Tuesday, May 18, 2010

EDSA: A Labor leader’s story by Efren P. Aranzamendez (Confederation of Filipino Workers)




Introduction:

During the darkest days of the Marcos dictatorship when it was not "fashionable" to go against the dictator as this could lead to fatal consequence.  The author in his own small way was helping out in efforts to return democracy.

The author has been a labor leader for more than 30 years and holds currently the following positions:



Formerly:

1986 NAMFREL, Executive Council Member
Executive Vice President Federation of Free Workers 
Founder, Auxiliary Leaders Action Brigade (FFW-ALAB)
Member, Bishop Businessman's Conference

The article starts during the eve of the Edsa revolution:



A call to civil disobedience was made by Cory Aquino was the subject of a meeting by progressive labor leaders on February 22, 1986, Saturday at Aristocrat Restaurant Malate attended by labor leaders Bonifacio and Vladimir Tupas (Tupas), Cipriano Malonzo (NFL), Rolando Olalia (KMU), Ronaldo Llamas (current Akbayan president), Rey Capa, Vic Bate (NATU), the author - Efren Aranzamendez (FFW-ALAB) and other labor leaders.

The meeting was abruptly adjourned after a labor leader received a call from Boo Chanco that Enrile will be arrested and is holed up at Camp Aguinaldo together with his RAM followers.  This was confirmed by the presentation of arrested RAM officers in national television around noontime.  This was shortly followed by a call over Radio Veritas by Cardinal Sin and Cory Aquino to go to Edsa.  Hurriedly, we responded by requesting over Radio Veritas for all FFW-ALAB members to proceed to Camp Aguinaldo where we immediately proceeded the same day at around 2 PM.  Later on we pitched camp in front of the gate of Camp Aguinaldo along Edsa. 

Thousands from FFW-ALAB union affiliates responded to our call over Radio Veritas such as:  Aris Philippines (6,000 union members), Valle Verde country club, Mariwasa, International Pipe Inc., Siwani Textiles, Stanford Philippines (1,000 union members), Unimart, Makati Supermart, Foremost Farms, Jardine Nell, Lee Philippines, Rizal Cement, some members from Bataan led by Peps Manacmol (Dunlop, Essilor, Supreme Packaging, ASI, etc.), Laguna (Canlubang Golf, Purefoods hatchery and poultry, Monde Nissin, etc), etc.

These formed the backbone of FFW-ALAB’s  presence at Edsa.  Some Edsa participants  remember an effigy of a hanging Marcos perched on top of our tent with a banner   “Ayaw naming ng gulo, gusto namin kapayapaan, Mabuhay si Presidente Cory Aquino and Bise Doy Laurel!”. 

The active participation of ALAB at EDSA was not an accident or an instant reaction.  The group had been very active in demonstrations in Ayala prior to the Edsa revolt and the author was a founding member of NAMFREL (representing Labor) together with Joe Concepcion, Chris Monsod, Edong Angara, Ting Paterno, Raul Roco, Ricardo Romulo, Atty. Syquia, Joaquin Bernas, Theresa Nieva all of whom were mostly identified with the Bishop Businessman’s Conference which we were also an active member.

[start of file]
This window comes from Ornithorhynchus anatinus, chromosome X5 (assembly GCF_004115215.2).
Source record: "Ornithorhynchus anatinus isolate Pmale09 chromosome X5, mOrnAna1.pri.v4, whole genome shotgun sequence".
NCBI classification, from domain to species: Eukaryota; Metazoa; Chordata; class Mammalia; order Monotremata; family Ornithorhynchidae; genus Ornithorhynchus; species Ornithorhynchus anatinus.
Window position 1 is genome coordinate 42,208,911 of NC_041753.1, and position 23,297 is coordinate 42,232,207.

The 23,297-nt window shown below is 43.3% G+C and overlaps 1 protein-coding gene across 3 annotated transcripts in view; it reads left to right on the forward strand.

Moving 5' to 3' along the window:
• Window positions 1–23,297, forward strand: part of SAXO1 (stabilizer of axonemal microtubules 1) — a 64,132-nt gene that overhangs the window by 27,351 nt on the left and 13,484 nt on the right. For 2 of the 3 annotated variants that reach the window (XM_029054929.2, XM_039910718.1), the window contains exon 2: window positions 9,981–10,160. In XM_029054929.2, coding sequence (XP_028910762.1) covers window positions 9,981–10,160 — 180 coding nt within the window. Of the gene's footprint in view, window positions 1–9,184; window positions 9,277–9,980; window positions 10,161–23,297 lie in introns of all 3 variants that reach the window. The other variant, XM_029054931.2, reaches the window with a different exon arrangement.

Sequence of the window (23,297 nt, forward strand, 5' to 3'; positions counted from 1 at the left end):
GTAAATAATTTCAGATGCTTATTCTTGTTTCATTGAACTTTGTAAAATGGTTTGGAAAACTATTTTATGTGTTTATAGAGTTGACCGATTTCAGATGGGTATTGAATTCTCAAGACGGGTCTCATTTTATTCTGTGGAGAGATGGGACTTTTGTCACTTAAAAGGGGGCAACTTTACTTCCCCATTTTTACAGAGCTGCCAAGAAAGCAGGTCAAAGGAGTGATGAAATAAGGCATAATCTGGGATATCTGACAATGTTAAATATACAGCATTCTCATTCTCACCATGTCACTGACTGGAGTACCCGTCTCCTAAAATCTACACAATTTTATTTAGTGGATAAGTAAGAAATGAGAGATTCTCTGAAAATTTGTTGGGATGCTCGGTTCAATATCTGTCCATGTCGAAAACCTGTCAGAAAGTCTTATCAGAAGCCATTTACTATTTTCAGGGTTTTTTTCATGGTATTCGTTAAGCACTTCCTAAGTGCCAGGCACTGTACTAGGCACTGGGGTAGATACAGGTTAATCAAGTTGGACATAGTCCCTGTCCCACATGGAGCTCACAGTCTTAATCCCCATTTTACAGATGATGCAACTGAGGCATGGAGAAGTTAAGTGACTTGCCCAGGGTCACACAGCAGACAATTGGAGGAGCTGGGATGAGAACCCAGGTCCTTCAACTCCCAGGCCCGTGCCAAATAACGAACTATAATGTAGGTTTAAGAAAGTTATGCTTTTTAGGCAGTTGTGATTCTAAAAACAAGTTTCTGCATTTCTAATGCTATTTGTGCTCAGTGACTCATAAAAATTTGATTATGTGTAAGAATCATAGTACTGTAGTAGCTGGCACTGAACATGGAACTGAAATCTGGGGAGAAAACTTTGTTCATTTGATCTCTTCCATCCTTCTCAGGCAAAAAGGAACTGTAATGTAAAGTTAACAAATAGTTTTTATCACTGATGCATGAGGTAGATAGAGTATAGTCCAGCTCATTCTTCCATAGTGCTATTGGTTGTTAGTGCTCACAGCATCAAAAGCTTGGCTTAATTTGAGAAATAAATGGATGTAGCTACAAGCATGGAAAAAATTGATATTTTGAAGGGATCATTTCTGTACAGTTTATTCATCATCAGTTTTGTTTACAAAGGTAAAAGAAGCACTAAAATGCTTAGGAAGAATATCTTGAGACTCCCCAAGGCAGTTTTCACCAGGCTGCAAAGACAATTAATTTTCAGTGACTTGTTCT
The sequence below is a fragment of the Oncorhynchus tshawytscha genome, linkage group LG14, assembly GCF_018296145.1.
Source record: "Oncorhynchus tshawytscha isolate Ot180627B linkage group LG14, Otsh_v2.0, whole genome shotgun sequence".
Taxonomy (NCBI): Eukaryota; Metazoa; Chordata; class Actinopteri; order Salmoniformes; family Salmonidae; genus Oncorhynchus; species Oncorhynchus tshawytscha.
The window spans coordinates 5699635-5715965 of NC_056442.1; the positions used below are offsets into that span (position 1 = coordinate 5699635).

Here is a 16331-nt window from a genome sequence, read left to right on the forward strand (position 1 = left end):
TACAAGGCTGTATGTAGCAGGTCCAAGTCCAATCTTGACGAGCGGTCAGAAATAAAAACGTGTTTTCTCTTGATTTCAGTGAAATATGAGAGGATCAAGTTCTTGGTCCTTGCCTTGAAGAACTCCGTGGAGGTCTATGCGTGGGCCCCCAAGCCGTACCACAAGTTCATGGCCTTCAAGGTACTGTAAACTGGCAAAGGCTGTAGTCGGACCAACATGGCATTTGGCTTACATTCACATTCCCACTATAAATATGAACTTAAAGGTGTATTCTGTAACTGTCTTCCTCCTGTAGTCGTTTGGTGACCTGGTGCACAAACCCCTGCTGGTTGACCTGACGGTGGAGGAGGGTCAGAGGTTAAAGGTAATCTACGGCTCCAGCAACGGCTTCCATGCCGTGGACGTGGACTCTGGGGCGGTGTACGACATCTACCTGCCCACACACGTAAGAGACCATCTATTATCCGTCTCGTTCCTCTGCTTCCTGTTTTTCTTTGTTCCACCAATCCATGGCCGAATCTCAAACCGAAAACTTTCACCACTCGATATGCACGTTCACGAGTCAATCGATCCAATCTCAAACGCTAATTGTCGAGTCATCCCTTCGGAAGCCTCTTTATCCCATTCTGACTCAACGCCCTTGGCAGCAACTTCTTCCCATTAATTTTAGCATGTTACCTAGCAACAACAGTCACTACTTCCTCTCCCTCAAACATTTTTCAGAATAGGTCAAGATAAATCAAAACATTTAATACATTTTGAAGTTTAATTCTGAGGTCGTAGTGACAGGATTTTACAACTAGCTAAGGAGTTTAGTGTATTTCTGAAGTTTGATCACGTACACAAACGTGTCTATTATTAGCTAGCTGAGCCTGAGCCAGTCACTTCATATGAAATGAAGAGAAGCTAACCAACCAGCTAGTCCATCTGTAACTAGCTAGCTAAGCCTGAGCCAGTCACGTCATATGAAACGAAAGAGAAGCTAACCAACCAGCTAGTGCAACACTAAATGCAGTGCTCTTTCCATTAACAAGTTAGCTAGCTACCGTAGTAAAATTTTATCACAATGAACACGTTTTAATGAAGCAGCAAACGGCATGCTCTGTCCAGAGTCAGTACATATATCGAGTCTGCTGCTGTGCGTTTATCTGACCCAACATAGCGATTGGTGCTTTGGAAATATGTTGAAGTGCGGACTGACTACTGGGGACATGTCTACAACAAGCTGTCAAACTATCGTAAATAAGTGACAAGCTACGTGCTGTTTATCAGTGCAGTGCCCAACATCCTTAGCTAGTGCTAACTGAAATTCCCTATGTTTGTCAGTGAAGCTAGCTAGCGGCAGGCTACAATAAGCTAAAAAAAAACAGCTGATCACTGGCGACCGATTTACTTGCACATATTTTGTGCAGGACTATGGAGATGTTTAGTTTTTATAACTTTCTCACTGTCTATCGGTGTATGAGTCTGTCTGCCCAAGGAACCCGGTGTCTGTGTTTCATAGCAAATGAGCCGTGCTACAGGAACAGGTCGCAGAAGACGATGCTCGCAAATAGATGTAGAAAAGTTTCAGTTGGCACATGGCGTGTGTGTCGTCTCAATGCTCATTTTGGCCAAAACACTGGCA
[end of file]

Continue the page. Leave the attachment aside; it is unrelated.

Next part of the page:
During the February snap election, ALAB-FFW served as the NAMFREL strike force designated by Christian Monsod as this is the only organized labor group in NAMFREL.  We went from one hotspot to another on jeeps together with foreign correspondents when we learned of threats from Marcos’ goons and guns at the precints.  We continued the fight on the streets after Marcos stole the election.  Threats and intimidation no longer will work.  I remember Marcos’ Executive Order declaring a dusk to dawn curfew, I in my car together with my group went around Makati calling out over a bullhorn for people to ignore the order.  We felt that EDSA was the culmination of all our efforts.  It was where we will make our stand against the Marcos dictatorship.

Our group continuously marched around Edsa, like during the snap election, we went from one hotspot to the other.  At Santolan, we came across some students practicing how to do a “kapit bisig” in case they were face to face with tanks.  From our experience at the picket lines we knew tanks will just roll on them given their relatively few numbers at that time, we organized the group to form barricades made of anything we can get our hands on - jeepneys, buses, cars, wooden barricades, tires, etc.  Part of our group were also tear gassed in Libis, we decided to march towards that hotspot as well.  Thankfully, nothing untoward happened. At around 10 to 11 PM when people were thinning out noticeably during the first two days of EDSA, I recall my conversation with Ting Paterno when we met; “Efren kumokonti tao, magdala ka pa ng marami dito”.  I also recall Noel Trinidad and his wife sitting at the sidewalks at midnight near our camp watching the presentations on stage. We continuously were making rounds and inspecting the barricades with a bullhorn.  Never as leaders of trade unionists did we go up the stage at Edsa since our concern at the time was to defend democracy by defending Enrile and company.  We, like the majority of Filipinos in Edsa were not concerned with making our presence known, we were there to make a stand for democracy.

We were the first to encamp and last to camp out around 4 AM and clean up Edsa on the 25th.  We can proudly claim that labor was at EDSA with millions of Filipinos.

Given the current state of affairs in the country, it seems that all we fought for at EDSA went to waste.  A lot of the excesses of the Marcos administration are still present, people on Marcos’ side back then are back at the helm, shamefully hijacking what we won at EDSA.  If asked if we would do the same thing over again, YES most of us with gray hairs will do the same thing as this was the REAL EDSA we have known and will continue to fight for.


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